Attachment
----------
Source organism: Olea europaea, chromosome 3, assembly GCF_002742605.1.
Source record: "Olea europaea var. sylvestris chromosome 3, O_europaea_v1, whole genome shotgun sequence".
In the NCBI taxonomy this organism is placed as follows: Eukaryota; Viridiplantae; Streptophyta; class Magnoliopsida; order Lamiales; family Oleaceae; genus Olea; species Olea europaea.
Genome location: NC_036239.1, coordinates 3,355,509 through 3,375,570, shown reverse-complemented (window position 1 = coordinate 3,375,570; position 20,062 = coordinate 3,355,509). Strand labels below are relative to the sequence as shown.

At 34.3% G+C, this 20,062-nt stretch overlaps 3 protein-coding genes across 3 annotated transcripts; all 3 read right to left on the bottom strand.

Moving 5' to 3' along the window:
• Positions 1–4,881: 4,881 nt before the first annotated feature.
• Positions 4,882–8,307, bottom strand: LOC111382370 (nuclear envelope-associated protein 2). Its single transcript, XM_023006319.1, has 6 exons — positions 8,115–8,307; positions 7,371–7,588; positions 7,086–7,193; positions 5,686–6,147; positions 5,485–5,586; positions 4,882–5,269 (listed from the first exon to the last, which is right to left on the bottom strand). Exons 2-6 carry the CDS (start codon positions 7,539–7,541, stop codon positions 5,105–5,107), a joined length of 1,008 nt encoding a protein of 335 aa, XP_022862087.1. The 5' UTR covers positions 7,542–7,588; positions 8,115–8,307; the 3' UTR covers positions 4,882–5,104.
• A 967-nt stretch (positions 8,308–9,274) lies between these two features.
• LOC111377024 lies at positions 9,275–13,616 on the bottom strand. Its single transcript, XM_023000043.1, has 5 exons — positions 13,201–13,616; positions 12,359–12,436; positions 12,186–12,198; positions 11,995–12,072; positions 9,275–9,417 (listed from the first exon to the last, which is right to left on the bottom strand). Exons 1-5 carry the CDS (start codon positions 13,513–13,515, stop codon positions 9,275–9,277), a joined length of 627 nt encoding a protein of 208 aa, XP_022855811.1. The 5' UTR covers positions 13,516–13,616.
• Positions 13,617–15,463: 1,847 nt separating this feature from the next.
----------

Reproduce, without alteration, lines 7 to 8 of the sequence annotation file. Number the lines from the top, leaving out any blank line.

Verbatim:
• Positions 1–4,881: 4,881 nt before the first annotated feature.
• Positions 4,882–8,307, bottom strand: LOC111382370 (nuclear envelope-associated protein 2). Its single transcript, XM_023006319.1, has 6 exons — positions 8,115–8,307; positions 7,371–7,588; positions 7,086–7,193; positions 5,686–6,147; positions 5,485–5,586; positions 4,882–5,269 (listed from the first exon to the last, which is right to left on the bottom strand). Exons 2-6 carry the CDS (start codon positions 7,539–7,541, stop codon positions 5,105–5,107), a joined length of 1,008 nt encoding a protein of 335 aa, XP_022862087.1. The 5' UTR covers positions 7,542–7,588; positions 8,115–8,307; the 3' UTR covers positions 4,882–5,104.